We saw Paul strike that balance in the opening verses of chapter 10, where learned that the genuine servant’s posture in his ministry is that of being eager for peace, but ready for battle. Again, in chapter 13 verse 10 he says, “For this reason I am writing these things while absent, so that when present I need not use severity, in accordance with the authority which the Lord gave me for building up and not for tearing down.” See? He has no perverse delight in using severity, because the authority the Lord gave he gave for building up, not tearing down. He was a reluctant disciplinarian. But if the Corinthians forced him to it, he would come with the rod. He would come wielding the divinely powerful weapons, verses 4 and 5, wherein he would destroy the fortresses of false doctrine, and tear down the walls of unbiblical speculations and every lofty thing raised up against the knowledge of God.
 
You say, “How is that not inconsistent? He says he’s going to destroy and tear down, and then he says his authority isn’t for tearing down but for building up!” Well, just like in literal construction work, sometimes demolition is necessary before the new edifice is raised up. The old, rotten building can’t be restored; it’s got to be leveled to the ground in order that the new building can be built up in its place. Well in the same way, Paul needs to clear away the old, rotten patterns of sinful thinking that cause the Corinthians to be enamored with the fleshliness of the false apostles before he can build them up into maturity in Christ. But the ultimate goal is never mere demolition or destruction; his severity is always in service of the benefit and eventual edification of the body of Christ.
 
Contrast that noble, humble, courageous attitude with the ministry of the false apostles. How have they wielded their so-called authority? They have used it to exalt themselves at the Corinthians’ expense. One of the accusations the false apostles levied against Paul was that his speaking abilities were so meager that he couldn’t charge money for his ministry of the Gospel. In chapter 12 verse 13, he indicates that the Corinthians were falling for this. It was likely, therefore, that the false apostles were insisting that the Corinthians finance their lifestyle, since they had an eloquence and rhetorical skills and ministerial bombast worth paying for!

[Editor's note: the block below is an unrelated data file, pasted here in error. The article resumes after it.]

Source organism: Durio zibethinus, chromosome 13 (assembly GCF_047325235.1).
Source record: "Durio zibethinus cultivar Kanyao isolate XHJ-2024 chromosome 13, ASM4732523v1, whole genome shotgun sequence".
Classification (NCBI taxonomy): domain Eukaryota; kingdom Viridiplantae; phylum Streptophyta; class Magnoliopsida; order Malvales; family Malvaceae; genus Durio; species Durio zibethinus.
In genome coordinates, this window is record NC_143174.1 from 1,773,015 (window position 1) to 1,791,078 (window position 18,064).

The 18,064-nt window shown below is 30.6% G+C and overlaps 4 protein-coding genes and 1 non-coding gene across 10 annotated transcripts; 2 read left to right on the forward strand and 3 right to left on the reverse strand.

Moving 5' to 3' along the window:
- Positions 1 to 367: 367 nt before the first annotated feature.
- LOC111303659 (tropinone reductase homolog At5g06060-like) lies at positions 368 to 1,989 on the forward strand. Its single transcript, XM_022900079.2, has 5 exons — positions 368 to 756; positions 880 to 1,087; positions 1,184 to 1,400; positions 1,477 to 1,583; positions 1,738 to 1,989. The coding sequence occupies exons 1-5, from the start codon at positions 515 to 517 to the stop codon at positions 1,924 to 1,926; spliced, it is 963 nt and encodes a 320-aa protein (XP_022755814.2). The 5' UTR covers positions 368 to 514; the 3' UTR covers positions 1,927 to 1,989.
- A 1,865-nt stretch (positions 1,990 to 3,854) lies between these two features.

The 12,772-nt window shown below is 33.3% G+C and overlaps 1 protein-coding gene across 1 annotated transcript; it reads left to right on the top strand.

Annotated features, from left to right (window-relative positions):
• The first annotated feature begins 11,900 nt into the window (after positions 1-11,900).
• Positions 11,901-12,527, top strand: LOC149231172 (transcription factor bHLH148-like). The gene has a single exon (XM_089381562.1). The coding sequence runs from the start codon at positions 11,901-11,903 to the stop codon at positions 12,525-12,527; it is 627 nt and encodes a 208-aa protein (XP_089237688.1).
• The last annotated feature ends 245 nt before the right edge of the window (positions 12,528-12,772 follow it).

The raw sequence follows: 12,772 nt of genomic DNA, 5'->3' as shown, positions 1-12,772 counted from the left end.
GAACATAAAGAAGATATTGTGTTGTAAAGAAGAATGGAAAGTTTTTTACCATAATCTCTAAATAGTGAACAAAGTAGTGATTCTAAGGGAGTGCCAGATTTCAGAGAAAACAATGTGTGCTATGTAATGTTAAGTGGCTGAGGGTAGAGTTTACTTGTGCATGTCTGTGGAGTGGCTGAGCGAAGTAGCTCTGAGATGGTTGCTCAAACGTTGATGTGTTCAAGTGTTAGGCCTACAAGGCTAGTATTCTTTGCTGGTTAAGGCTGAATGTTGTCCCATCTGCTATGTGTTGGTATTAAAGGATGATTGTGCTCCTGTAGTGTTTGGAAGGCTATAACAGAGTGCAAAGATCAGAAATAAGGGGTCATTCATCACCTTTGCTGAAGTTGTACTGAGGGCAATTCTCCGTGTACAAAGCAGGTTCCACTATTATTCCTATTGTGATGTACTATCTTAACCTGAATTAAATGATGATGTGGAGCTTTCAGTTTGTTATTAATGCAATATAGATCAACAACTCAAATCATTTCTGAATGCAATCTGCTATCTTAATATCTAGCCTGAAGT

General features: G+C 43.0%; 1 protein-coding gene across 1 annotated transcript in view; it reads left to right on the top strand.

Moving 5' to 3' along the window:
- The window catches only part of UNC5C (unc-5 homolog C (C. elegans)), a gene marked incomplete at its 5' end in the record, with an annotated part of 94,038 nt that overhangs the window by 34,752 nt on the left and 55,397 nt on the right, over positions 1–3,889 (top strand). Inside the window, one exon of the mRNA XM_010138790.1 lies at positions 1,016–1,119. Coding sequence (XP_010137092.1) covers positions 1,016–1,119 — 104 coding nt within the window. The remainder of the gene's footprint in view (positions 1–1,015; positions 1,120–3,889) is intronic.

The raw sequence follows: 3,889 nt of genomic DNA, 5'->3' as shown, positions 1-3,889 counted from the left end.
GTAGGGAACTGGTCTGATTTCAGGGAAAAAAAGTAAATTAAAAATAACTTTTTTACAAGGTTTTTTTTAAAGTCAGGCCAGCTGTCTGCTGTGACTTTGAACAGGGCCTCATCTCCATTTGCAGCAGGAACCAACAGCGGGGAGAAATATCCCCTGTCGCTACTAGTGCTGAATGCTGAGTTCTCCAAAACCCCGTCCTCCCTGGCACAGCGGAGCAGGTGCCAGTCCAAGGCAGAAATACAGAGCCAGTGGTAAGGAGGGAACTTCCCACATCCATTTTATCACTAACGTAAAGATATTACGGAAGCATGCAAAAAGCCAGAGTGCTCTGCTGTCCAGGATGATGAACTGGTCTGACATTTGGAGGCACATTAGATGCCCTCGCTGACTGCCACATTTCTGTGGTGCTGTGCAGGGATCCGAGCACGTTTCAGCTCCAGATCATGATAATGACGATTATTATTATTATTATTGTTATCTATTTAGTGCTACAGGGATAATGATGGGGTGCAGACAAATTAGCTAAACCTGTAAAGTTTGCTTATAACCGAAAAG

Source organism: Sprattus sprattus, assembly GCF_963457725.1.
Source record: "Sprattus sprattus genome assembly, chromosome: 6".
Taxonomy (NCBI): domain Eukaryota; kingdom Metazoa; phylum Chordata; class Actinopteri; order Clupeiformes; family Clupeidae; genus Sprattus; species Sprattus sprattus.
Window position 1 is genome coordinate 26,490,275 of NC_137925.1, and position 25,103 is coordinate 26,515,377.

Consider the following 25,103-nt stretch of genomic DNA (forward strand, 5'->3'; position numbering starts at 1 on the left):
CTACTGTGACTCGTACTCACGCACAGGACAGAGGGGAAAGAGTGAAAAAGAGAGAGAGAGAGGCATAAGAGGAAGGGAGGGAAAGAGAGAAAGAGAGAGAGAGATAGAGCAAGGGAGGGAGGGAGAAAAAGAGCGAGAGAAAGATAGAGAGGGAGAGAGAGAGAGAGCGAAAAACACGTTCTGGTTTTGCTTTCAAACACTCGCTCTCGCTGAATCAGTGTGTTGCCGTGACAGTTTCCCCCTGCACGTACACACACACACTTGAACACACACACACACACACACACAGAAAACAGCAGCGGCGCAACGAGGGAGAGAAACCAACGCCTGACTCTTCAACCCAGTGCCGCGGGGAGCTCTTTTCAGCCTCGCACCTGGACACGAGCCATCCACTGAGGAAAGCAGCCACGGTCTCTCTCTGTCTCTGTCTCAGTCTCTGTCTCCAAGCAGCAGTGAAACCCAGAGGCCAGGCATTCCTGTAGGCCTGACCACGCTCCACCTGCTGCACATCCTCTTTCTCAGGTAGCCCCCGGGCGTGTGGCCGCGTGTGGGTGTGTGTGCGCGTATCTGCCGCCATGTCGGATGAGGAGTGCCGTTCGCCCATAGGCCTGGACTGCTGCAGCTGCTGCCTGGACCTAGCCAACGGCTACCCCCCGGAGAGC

And so in chapter 11 verse 20, Paul says, “For you tolerate it if anyone enslaves you, anyone devours you, anyone takes advantage of you, anyone exalts himself, anyone hits you in the face.” This is what the false apostles were doing to the dear church in Corinth. They were wielding their “authority” not to build the Corinthians up, but to tear them down so they could build themselves up. And more than that, they’ve used their “authority” to cause division within a local church, to criticize the servant the Lord used to bring these people to salvation, and to lead them astray from the only true and saving Gospel.